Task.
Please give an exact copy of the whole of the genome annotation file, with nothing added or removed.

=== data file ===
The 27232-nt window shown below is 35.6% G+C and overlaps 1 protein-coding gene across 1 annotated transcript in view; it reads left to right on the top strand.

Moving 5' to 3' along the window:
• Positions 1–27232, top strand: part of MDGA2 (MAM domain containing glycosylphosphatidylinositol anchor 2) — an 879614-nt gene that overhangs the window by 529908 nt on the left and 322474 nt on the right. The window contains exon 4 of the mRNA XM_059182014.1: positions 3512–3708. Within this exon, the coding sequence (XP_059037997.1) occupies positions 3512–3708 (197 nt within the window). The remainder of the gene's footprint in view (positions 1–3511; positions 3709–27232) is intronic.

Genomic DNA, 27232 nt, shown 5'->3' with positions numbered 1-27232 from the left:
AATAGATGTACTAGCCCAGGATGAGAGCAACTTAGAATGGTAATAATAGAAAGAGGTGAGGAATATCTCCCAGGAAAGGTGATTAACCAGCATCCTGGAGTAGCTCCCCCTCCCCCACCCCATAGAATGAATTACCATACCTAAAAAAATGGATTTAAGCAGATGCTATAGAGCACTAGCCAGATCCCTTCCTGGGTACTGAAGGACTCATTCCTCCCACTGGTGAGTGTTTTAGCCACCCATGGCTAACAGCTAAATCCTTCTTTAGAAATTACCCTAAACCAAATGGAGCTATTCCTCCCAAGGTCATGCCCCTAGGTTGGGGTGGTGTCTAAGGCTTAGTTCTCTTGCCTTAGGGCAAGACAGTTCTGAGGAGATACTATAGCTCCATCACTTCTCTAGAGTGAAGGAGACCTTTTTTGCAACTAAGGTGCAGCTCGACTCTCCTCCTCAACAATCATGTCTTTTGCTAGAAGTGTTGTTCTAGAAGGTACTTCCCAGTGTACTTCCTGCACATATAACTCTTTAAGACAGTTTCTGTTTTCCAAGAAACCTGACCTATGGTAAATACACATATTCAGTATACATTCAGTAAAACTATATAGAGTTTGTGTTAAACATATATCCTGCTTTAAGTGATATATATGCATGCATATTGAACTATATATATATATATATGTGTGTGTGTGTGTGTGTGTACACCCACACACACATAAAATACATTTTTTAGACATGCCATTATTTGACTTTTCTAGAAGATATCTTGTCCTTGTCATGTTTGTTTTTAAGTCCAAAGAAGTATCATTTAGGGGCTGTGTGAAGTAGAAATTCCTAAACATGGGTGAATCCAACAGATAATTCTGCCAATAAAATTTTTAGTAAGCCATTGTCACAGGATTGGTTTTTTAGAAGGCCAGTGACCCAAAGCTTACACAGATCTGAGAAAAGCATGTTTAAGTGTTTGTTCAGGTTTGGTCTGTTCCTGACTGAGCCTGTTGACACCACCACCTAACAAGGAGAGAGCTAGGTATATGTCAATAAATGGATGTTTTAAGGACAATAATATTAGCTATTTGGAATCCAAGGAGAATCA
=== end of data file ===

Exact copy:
The 27232-nt window shown below is 35.6% G+C and overlaps 1 protein-coding gene across 1 annotated transcript in view; it reads left to right on the top strand.

Moving 5' to 3' along the window:
• Positions 1–27232, top strand: part of MDGA2 (MAM domain containing glycosylphosphatidylinositol anchor 2) — an 879614-nt gene that overhangs the window by 529908 nt on the left and 322474 nt on the right. The window contains exon 4 of the mRNA XM_059182014.1: positions 3512–3708. Within this exon, the coding sequence (XP_059037997.1) occupies positions 3512–3708 (197 nt within the window). The remainder of the gene's footprint in view (positions 1–3511; positions 3709–27232) is intronic.

Genomic DNA, 27232 nt, shown 5'->3' with positions numbered 1-27232 from the left:
AATAGATGTACTAGCCCAGGATGAGAGCAACTTAGAATGGTAATAATAGAAAGAGGTGAGGAATATCTCCCAGGAAAGGTGATTAACCAGCATCCTGGAGTAGCTCCCCCTCCCCCACCCCATAGAATGAATTACCATACCTAAAAAAATGGATTTAAGCAGATGCTATAGAGCACTAGCCAGATCCCTTCCTGGGTACTGAAGGACTCATTCCTCCCACTGGTGAGTGTTTTAGCCACCCATGGCTAACAGCTAAATCCTTCTTTAGAAATTACCCTAAACCAAATGGAGCTATTCCTCCCAAGGTCATGCCCCTAGGTTGGGGTGGTGTCTAAGGCTTAGTTCTCTTGCCTTAGGGCAAGACAGTTCTGAGGAGATACTATAGCTCCATCACTTCTCTAGAGTGAAGGAGACCTTTTTTGCAACTAAGGTGCAGCTCGACTCTCCTCCTCAACAATCATGTCTTTTGCTAGAAGTGTTGTTCTAGAAGGTACTTCCCAGTGTACTTCCTGCACATATAACTCTTTAAGACAGTTTCTGTTTTCCAAGAAACCTGACCTATGGTAAATACACATATTCAGTATACATTCAGTAAAACTATATAGAGTTTGTGTTAAACATATATCCTGCTTTAAGTGATATATATGCATGCATATTGAACTATATATATATATATATGTGTGTGTGTGTGTGTGTGTACACCCACACACACATAAAATACATTTTTTAGACATGCCATTATTTGACTTTTCTAGAAGATATCTTGTCCTTGTCATGTTTGTTTTTAAGTCCAAAGAAGTATCATTTAGGGGCTGTGTGAAGTAGAAATTCCTAAACATGGGTGAATCCAACAGATAATTCTGCCAATAAAATTTTTAGTAAGCCATTGTCACAGGATTGGTTTTTTAGAAGGCCAGTGACCCAAAGCTTACACAGATCTGAGAAAAGCATGTTTAAGTGTTTGTTCAGGTTTGGTCTGTTCCTGACTGAGCCTGTTGACACCACCACCTAACAAGGAGAGAGCTAGGTATATGTCAATAAATGGATGTTTTAAGGACAATAATATTAGCTATTTGGAATCCAAGGAGAATCA